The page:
Union Jack Club Postcard

This week’s postcard is a fine image of the Union Jack Club in London, probably taken just before WW1:SKM_C45817062012280 - Copy (2)The Union Jack Club had been formed in the aftermath of the Boer War- a Red Cross nurse Ethel McCaul had noted that whilst officers had their own clubs in London, enlisted men visiting the capital had to make do with inns and guest houses. £60,000 pounds was quickly raised and the foundation stone was laid by the Prince of Wales in 1904, the building opening by the end of 1904. This photograph was taken early in the club’s history, judging by the dress of those standing outside the main entrance who look Edwardian from the civilian dress and uniforms:SKM_C45817062012280 - Copy (2) - CopyThe main entrance is particularly impressive, with a statue of a knight (presumably St George) above a glazed toplight with the name of the club picked out in stained glass:SKM_C45817062012280 - Copy (3) - CopyThe building was made of red brick and had the name repeated above the ground floor windows:SKM_C45817062012280 - Copy (4) - CopyOther architectural details include a carving of St George slaying the dragon:SKM_C45817062012280 - Copy (5) - CopyAnd large domed towers on the roof:SKM_C45817062012280 - Copy (6) - CopyThe building had 208 bedrooms and extensive public rooms such as libraries and billiard rooms for use by NCOs and men. During the two world wars, membership was extended from British enlisted personnel to Empire personnel so Canadians, South Africans and Australians could all use the facilities. Families were also welcome, a separate block being available for them, as recalled by one man who stayed there after World War 2:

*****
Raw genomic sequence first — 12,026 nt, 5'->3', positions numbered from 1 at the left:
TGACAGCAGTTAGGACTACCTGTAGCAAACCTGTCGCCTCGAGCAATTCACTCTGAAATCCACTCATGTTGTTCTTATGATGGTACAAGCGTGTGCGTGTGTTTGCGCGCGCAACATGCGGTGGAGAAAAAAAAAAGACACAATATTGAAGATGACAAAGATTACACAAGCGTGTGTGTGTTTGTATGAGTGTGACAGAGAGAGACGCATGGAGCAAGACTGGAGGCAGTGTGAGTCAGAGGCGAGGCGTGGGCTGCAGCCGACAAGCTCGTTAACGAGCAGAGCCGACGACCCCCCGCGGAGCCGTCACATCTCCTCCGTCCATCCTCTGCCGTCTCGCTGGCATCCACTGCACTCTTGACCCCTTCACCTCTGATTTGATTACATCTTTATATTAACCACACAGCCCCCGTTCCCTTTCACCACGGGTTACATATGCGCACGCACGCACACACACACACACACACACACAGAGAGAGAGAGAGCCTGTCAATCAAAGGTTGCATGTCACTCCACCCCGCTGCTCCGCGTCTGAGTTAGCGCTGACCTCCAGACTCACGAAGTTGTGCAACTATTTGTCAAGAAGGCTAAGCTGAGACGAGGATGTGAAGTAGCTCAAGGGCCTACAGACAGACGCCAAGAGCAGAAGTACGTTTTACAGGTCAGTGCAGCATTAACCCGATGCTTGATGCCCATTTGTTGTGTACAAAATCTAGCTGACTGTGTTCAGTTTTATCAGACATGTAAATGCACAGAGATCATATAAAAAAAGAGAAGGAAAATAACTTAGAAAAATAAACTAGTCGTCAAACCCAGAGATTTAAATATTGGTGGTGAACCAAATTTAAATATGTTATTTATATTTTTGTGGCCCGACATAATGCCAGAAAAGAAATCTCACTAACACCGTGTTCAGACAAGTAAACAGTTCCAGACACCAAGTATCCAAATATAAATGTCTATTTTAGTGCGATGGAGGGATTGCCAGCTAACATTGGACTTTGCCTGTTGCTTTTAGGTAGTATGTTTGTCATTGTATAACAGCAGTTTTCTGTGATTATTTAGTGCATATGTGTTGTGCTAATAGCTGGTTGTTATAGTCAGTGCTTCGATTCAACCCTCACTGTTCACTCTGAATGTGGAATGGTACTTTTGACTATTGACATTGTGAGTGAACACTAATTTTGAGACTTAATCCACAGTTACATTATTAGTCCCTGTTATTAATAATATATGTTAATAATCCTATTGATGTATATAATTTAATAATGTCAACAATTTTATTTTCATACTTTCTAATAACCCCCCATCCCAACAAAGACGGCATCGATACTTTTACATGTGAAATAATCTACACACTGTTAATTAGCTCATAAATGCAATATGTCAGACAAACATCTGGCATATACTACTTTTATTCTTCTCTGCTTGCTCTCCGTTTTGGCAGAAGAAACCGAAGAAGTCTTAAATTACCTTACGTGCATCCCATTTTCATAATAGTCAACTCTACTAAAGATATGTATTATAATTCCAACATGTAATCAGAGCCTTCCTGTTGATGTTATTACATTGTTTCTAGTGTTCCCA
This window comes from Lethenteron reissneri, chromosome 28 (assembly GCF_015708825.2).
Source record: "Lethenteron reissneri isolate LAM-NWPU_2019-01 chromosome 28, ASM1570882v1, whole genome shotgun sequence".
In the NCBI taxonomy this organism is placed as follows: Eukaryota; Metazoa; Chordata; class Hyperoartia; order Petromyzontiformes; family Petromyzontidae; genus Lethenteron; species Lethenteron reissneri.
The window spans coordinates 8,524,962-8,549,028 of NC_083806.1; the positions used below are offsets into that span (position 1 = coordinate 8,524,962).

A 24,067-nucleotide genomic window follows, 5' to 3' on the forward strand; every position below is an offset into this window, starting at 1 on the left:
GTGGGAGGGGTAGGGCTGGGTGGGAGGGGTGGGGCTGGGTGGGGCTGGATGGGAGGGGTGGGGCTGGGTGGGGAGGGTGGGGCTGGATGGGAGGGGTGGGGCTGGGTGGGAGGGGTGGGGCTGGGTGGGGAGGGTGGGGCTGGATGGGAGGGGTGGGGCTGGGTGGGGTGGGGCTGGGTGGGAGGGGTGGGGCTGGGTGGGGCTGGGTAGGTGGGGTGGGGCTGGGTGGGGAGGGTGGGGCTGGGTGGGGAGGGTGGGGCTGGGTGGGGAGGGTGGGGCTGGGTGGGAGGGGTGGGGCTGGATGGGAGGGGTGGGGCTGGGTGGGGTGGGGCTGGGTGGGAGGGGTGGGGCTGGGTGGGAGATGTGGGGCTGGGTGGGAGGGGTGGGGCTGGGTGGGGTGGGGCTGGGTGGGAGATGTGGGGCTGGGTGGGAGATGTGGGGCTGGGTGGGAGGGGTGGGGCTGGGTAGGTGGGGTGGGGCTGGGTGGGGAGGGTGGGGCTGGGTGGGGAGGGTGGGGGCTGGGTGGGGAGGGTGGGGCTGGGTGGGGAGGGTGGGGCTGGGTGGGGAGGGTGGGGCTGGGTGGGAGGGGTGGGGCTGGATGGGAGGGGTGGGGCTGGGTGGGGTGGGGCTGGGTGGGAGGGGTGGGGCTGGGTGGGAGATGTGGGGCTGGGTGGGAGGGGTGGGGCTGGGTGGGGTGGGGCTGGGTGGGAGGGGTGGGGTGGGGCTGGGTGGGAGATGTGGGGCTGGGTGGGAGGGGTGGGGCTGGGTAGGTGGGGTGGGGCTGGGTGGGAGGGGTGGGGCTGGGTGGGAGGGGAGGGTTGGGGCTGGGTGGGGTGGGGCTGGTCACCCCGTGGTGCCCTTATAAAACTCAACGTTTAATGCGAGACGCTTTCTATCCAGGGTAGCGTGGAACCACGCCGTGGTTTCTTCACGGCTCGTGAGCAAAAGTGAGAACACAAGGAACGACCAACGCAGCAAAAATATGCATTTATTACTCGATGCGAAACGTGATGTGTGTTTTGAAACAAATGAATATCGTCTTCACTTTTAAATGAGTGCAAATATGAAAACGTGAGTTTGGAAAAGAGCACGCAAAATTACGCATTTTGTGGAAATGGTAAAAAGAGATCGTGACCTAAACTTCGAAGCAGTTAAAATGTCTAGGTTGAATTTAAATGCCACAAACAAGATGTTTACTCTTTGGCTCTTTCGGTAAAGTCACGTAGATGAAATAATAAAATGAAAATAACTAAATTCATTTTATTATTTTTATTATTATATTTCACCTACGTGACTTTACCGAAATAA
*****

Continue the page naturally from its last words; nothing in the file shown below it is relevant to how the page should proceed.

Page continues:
I remember staying at the Union Jack Club as a child in the late 1950’s. It was a family holiday to London, our first visit to the capital. My father had served in the forces in WW2, so we benefitted from the cheap but clean and suitable accommodation. Without access to the club my parents would not have been able to afford to take us to London ( from Yorkshire).

The building was heavily bombed in World War 2 and in 1971 was demolished to be replaced with a much larger concrete edifice, opened by the Queen in 1976.

This postcard was clearly produced for the club and sold for the use of its visitors, as witnessed by their logo on the back:SKM_C45817062012290The club is still in existence, offering cheap accommodation for serving and ex-service men and women in the heart of London.

Camp Post Postcard

This week’s postcard is dated on the back 1913 and was sent from a Boy’s Brigade summer Camp in Grange over Sands. The image on the front though is clearly inspired by the summer camps operated by the Territorial Army before the Great War.SKM_C45817041112510 - CopyThe postcard is entitled ‘Camp Life, The Daily Post’ and has a cartoon of soldiers in khaki rushing to get their letters, with bell tents in the background. The Daily Mail in 1909 recorded the summer camp for London Territorials:

There was a great exodus of Volunteers from London on Saturday for the annual camp training.

Most of the London corps are being gathered in camps on the South Coast, and a very large proportion of them in Sussex, where for the time they come under the direction of General Lord Methuen, a large portion of whose regular troops of the Eastern command are already gathered for manœuvres in the country.

The Sussex camps for the London Volunteers have been formed at Brighton, Seaford, Worthing, Bexhill and Newhaven; while in Kent there are an extensive camp for London men at Shorncliffe and smaller ones at Sheerness, Lydd, and near Canterbury. In Hampshire a very large body of metropolitan Volunteers have gathered in camp in the New Forest, become in recent years an increasingly popular training ground; and Essex has London corps at Shoeburryness, Harwich, Clacton and Frinton.

In all the paper recorded that 25,000 men had left the capital for their annual training that August.

Life Guards Corporal of Horse Postcard